Clark St Coffee Roasters takes a holistic approach to sustainability and is sharing this outlook with the wider coffee community through its Kit Collective program.
Coffee generates a lot of waste. Tonnes of organic and water waste is produced processing coffee at origin and thousands of takeaway cups end up in landfill in consuming countries. Between the two, a large amount of plastic disposable packaging is used to transport coffee.
Because waste exists throughout the supply chain, Clark St Coffee Roasters in Melbourne believes a holistic approach to sustainability is necessary. Founder Melissa Floreani tells BeanScene that Clark St aims to make its coffee supply chain plastic-free. One way it has done this is swapping to coffee packaging that is 100 per cent compostable, including the one-way degassing valve.
“When I talk about it with baristas and customers, they touch and feel the bag, and feel proud to be using something that is compostable and looks appealing,” Melissa says.
Cafés can dispose of these bags alongside other compostable packaging, coffee grounds, and organic waste, which Clark St will collect for composting.
“When you treat waste as a resource, it changes how people think about the materials they’re using, what they’re buying, and how they can contribute to that circular economy,” Melissa says.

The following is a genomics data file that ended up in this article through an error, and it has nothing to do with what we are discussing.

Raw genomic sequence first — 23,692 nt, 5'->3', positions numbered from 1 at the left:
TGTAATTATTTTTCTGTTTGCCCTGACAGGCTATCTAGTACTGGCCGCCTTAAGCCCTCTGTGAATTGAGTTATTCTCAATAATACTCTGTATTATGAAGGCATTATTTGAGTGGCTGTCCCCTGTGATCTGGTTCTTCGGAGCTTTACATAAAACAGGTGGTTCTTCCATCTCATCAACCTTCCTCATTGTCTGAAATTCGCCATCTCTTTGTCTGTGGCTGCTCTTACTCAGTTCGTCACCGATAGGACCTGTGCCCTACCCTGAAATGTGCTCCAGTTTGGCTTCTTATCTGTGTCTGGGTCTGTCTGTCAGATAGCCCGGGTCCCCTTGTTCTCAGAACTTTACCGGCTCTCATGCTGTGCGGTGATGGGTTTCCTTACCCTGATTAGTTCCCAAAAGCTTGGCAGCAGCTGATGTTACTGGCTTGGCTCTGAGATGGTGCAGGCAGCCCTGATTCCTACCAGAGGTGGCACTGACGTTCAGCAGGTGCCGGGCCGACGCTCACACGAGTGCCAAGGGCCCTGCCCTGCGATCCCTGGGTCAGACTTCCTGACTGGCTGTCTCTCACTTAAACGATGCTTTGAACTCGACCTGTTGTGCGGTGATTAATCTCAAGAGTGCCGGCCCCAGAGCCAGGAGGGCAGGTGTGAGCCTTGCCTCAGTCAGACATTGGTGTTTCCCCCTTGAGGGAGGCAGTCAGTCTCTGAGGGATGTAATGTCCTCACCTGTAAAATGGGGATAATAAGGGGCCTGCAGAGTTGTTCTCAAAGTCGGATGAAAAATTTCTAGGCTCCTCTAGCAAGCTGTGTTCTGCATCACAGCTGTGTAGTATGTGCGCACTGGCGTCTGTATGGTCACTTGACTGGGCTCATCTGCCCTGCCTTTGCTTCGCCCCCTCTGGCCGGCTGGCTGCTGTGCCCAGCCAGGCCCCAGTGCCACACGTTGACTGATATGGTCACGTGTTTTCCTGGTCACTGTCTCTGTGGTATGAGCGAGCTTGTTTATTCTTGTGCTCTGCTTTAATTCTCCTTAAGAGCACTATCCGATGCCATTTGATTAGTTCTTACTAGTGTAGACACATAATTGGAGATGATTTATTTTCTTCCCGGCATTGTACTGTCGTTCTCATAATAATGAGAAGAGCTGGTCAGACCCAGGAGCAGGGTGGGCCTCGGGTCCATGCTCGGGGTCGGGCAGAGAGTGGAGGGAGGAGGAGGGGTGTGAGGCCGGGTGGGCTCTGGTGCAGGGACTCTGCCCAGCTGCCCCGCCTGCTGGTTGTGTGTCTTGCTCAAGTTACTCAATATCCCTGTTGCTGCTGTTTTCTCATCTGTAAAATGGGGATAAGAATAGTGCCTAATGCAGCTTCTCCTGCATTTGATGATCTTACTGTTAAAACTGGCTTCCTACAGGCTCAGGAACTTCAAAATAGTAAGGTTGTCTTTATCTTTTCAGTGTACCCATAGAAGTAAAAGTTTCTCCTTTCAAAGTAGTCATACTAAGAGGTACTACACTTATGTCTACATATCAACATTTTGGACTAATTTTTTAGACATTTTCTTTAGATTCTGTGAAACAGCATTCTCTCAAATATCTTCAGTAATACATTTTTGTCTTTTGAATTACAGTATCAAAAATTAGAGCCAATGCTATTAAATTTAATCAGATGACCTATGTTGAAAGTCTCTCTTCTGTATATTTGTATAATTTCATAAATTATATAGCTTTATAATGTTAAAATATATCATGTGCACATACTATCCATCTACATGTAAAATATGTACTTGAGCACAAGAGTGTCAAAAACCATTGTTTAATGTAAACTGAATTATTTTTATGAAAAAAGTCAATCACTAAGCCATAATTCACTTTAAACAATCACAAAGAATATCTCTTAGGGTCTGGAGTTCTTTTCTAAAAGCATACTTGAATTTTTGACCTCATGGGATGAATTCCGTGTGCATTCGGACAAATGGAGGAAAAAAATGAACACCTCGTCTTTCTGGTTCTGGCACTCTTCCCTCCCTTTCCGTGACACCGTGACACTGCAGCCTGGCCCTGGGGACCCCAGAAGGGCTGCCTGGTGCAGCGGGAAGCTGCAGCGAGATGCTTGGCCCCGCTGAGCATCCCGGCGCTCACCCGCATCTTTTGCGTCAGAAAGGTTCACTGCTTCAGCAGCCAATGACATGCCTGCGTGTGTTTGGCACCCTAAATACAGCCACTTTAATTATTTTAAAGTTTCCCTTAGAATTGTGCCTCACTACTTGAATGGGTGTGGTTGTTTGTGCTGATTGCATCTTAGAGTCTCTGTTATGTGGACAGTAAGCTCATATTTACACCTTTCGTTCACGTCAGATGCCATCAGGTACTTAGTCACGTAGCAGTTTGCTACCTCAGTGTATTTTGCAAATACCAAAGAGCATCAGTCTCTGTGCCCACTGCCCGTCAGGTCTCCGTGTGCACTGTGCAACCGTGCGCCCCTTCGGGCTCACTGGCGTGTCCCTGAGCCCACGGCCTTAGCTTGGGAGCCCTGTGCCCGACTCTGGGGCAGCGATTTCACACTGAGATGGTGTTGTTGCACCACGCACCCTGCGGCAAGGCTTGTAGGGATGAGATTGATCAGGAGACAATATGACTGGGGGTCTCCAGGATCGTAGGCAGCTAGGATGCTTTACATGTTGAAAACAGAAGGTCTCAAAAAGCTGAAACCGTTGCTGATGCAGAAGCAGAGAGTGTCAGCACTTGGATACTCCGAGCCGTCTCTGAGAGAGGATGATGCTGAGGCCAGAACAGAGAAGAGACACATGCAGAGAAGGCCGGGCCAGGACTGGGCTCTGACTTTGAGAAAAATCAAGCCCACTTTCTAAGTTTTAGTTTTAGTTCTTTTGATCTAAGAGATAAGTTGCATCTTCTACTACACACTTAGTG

“Government is generally slower at adopting this type of technology until it’s absolutely necessary. It’s clear individuals and businesses will have to make these changes first to close the loop. People in the industry are trying to find solutions, and when they do it really excites them.”
Another form of waste in the coffee supply chain Clark St is tackling is the plastic lining importers use in hessian bags to preserve coffee. The roaster is encouraging its importing partners to instead adopt Harvest Restore linings, which are a biohybrid plastic containing plant-based renewable materials that can be reused or recycled.
“That material and structure is performing really well,” Melissa says. “We’ve done trials with the Harvest Restore bags and are finding that they hold up really well compared to the alternatives. The coffee is cupping well and the scores are maintained over a longer period of time.”
Clark St works closely with its importing partners and frequently invites them to host cupping sessions at its Richmond roastery. They include Minas Hill, Southland Merchants, Cofinet, 3Brothers, Condesa Coffee Lab, and Kerio Valley Project.